Historical allusions

    Ching remarks of this piece:

    Souvenir des Ming links fractal geometry and musical chinoiserie only insofar as fractals are said to be natural, organic, non-Euclidean characteristics of Chinese art and philosophy. On the other hand, the symphony’s gradual, unmistakable progression from Modernist to Baroque—an atypical experiment in stylistic retrogression within a single movement—is a conscious homage to the great Ming musicologist Zhu Zaiyu 朱載堉, Prince of Zheng (1536–1611), whose 390th death anniversary it was in 2001. In 1584 Zhu published his mathematics of equal temperament (itself a fractal number series), with a woodcut illustration of a tuning instrument he had had built on its principles. He is, therefore, a patron saint of sorts to European classical music from at least J. S. Bach (born 74 years after the prince’s death) onwards. And though we now know "Wohltemperierte" to be not synonymous with "equal-tempered", nevertheless it is from The Well-Tempered Clavier that we have come to date the practical interchangeability of the twelve tonalities. For this reason, Souvenir des Ming strives for its apotheosis through the ‘Ming music’ par excellence of the Bach fugue. Twice it parades its Baroque antecedents via the time-honoured circle of fifths sans Pythagorean comma—first, all the way down all twelve steps midway through Fugue II, and then all the way up towards the final aleatory stretto, in a juggernaut of cumulative four-bar phrases.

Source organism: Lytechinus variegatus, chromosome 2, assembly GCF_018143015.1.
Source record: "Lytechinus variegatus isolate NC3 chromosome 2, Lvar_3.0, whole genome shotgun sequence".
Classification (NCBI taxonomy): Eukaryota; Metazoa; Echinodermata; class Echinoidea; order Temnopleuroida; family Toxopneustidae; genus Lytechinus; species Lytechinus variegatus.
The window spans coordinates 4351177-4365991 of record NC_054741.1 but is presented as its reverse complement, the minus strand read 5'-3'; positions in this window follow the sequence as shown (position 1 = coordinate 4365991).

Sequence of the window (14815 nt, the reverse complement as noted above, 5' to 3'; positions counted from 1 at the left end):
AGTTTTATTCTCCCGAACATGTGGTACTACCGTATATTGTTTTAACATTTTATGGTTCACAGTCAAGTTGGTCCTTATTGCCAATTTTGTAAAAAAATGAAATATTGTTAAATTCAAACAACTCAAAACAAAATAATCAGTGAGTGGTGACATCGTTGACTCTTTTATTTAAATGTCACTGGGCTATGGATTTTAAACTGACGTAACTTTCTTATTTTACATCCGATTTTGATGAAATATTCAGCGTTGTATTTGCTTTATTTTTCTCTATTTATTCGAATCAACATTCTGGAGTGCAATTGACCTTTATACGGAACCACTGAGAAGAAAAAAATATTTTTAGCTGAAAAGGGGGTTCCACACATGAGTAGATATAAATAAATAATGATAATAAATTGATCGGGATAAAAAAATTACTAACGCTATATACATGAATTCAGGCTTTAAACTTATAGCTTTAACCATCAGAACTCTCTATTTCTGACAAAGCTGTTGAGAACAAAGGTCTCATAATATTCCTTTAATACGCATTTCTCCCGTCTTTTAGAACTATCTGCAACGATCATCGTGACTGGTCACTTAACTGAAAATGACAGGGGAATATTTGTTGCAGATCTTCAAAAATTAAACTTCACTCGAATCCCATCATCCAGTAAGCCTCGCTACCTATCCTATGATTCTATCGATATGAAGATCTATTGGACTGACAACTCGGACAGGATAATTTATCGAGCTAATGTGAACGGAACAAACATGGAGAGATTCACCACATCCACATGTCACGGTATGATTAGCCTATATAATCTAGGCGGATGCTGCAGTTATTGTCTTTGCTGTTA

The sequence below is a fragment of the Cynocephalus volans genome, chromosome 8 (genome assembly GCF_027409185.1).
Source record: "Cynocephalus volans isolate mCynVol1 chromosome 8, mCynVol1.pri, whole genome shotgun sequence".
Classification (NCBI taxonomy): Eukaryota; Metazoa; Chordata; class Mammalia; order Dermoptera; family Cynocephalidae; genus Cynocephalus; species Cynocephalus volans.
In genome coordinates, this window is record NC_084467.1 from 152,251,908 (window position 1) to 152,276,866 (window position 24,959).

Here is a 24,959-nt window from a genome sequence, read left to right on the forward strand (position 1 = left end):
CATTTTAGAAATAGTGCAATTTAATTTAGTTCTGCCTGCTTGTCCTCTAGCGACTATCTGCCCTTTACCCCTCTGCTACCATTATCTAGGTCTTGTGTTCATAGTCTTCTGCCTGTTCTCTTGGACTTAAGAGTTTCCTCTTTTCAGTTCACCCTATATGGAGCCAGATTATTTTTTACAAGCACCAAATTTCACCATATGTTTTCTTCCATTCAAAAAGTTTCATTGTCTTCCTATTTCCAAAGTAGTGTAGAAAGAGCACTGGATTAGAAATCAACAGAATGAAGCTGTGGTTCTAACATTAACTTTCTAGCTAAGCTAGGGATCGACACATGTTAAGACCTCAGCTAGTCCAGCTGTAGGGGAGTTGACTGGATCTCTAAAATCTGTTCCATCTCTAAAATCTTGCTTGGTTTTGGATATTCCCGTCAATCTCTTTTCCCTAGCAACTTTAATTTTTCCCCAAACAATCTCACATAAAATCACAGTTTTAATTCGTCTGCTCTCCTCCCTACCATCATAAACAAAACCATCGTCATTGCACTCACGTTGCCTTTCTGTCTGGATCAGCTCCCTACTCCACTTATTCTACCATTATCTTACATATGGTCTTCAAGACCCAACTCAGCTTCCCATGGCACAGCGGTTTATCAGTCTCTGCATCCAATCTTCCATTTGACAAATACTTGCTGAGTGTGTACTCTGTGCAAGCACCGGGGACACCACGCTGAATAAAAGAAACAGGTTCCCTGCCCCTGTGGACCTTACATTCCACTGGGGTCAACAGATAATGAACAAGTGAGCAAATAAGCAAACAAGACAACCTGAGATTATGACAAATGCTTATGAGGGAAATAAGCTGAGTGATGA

Critical reception

    The Hong Kong music critic Zhou Fanfu wrote in the Hong Kong Economic Journal:

    The work's orchestration and fugal counterpoint show technical maturity, its tone-colours are rich, the tranquil and nostalgic beginning gradually and very naturally rising to a climax of great emotional turbulence... This impetuous and opportunely contrived "chaos" exactly reflects the sufferings of modern man. When the not very long-lived climax of this chaos recedes, it brings in its wake tones that are peaceful and hazy, an elevated state of mind. This coda, then, is the real climax of the whole work and its point of repose.
    In an age when we must confront the culture of the global village, in the case of Jeffrey Ching...the culture of China is not merely the artefacts of her literature and art, but a metaphysical spirit and the germ of artistic creation.


    Symphony No. 4, "Souvenir des Ming" Wikipedia

    Similar Topics
    Black and White in Color
    Andreas Athanasiou
    KC Concepcion